When drought occurs during the soybean (Glycine max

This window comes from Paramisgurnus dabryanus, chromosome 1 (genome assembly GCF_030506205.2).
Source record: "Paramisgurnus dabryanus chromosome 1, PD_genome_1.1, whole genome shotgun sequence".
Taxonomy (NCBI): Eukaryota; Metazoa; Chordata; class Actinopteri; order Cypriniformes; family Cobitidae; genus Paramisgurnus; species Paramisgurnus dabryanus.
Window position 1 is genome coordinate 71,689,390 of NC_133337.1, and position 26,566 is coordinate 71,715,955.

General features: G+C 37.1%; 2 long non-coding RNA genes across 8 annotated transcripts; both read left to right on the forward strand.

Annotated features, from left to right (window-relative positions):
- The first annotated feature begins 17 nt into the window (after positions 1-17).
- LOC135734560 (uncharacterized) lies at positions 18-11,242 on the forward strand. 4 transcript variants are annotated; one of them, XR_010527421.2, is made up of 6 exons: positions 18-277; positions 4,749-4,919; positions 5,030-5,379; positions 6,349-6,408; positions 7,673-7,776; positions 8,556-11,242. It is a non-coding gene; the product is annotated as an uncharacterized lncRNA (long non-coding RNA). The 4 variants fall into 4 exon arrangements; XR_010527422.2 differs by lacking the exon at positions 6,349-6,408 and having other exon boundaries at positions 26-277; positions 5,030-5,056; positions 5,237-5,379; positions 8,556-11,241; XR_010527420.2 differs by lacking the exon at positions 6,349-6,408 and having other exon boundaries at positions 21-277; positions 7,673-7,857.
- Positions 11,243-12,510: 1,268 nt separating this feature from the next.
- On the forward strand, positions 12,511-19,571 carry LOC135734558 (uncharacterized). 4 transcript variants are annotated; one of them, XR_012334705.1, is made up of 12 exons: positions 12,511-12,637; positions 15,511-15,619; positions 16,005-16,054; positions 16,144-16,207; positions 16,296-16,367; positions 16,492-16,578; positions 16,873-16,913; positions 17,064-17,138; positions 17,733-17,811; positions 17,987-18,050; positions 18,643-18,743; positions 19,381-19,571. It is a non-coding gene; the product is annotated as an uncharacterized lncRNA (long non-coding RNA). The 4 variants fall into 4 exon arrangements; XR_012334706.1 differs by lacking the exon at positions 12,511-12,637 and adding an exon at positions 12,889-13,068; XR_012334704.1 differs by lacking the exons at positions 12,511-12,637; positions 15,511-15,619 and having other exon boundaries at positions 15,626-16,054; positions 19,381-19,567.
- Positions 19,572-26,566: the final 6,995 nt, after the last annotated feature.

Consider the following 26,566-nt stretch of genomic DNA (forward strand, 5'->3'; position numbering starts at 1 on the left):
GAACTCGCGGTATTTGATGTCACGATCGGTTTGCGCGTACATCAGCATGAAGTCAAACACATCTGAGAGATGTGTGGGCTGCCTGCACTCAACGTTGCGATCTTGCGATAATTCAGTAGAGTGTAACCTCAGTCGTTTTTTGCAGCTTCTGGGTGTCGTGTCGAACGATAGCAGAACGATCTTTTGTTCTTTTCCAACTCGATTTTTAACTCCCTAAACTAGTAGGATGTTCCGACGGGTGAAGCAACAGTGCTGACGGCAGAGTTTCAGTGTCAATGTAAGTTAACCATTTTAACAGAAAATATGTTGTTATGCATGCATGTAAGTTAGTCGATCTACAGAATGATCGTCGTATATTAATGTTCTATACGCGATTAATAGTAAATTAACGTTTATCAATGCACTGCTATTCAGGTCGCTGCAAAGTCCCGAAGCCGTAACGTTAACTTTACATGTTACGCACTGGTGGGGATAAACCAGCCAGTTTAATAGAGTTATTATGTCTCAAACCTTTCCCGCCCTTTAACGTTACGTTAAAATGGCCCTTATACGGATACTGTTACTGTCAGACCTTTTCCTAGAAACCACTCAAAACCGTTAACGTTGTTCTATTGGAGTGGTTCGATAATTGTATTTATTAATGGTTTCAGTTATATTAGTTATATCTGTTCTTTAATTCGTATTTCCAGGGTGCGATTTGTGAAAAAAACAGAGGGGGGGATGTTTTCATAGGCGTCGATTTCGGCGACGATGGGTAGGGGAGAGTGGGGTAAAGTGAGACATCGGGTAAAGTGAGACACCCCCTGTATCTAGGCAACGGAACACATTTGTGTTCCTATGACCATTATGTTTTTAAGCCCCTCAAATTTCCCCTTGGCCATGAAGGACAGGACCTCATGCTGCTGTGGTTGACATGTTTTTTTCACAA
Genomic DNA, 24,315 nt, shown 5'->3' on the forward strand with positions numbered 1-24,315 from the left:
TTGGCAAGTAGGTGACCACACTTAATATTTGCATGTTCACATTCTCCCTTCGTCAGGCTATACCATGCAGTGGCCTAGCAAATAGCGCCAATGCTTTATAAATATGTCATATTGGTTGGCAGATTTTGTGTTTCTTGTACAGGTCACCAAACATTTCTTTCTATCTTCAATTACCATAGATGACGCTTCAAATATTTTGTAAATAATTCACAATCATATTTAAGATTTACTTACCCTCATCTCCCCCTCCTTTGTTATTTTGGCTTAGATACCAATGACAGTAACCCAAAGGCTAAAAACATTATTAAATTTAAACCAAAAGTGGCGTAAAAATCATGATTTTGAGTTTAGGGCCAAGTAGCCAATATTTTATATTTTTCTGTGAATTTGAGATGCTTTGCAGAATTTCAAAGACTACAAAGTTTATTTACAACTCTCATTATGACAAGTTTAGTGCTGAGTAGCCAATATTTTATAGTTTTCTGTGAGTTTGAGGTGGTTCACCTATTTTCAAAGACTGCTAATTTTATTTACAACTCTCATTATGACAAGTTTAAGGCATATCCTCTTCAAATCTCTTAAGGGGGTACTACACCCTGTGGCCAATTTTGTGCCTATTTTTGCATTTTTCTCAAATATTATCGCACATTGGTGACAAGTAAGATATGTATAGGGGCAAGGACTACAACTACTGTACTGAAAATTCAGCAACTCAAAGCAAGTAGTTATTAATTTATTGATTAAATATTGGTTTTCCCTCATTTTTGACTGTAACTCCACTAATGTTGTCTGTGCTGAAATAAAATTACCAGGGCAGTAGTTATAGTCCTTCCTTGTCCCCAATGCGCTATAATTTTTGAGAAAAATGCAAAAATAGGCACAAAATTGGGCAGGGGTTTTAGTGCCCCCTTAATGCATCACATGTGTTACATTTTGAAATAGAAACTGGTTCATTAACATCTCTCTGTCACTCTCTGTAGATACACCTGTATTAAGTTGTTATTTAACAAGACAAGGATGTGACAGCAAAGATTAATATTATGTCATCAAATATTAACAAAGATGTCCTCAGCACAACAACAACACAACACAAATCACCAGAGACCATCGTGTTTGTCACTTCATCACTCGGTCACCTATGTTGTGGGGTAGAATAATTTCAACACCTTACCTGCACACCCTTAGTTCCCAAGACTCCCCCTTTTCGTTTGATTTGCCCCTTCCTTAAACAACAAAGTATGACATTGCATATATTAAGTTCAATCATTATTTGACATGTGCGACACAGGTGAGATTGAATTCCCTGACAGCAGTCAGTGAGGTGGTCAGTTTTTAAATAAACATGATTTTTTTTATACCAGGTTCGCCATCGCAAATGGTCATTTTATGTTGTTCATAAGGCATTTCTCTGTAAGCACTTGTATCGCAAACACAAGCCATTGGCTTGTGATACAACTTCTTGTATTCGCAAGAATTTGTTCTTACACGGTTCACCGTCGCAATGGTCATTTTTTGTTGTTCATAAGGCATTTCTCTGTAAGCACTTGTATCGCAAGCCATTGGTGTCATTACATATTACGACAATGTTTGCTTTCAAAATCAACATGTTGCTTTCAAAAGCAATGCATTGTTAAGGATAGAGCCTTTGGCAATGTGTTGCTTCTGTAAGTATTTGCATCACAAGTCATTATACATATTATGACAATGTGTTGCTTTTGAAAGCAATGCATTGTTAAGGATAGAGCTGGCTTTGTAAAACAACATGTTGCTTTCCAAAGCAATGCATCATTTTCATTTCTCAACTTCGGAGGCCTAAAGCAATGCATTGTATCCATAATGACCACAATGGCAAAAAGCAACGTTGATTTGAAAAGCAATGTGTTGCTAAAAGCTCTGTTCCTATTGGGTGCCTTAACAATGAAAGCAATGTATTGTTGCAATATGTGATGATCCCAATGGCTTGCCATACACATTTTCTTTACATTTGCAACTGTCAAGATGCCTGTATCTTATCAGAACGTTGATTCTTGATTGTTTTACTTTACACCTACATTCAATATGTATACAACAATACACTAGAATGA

L. Merr.) sowing period, emergence will most likely be affected. We evaluated a diverse panel of 373 plant introductions under controlled environmental conditions for primary root length (PRL) (at 100, 80, 60, 40, and 20% pot water holding capacity (PWHC); pots filled with potting soil that contained Sphagnum peat moss (>50%), bark, and perlite), and time taken for radicle emergence (TRE). The PRL decreased ≥75% at 40% PWHC, compared to 100, 80, and 60% PWHC. No genotypes germinated at 20% PWHC. We identified superior genotypes in terms of PRL and TRE, and found a positive relationship between PRL and emergence that became stronger with decreases in soil moisture levels. This indicates the importance of PRL in improving emergence, which becomes greater with decreases in soil moisture levels or increases in severity of drought. Seed weight was not related to PRL and emergence, indicating that larger seeds will not necessarily have longer PRL and better emergence. As the soybean panel used in this study was previously assessed for traits associated with drought tolerance at the late-vegetative and flowering stages, and the present study assessed it for putative traits related with emergence under various soil moisture conditions, the panel will become an important resource for soybean improvement.
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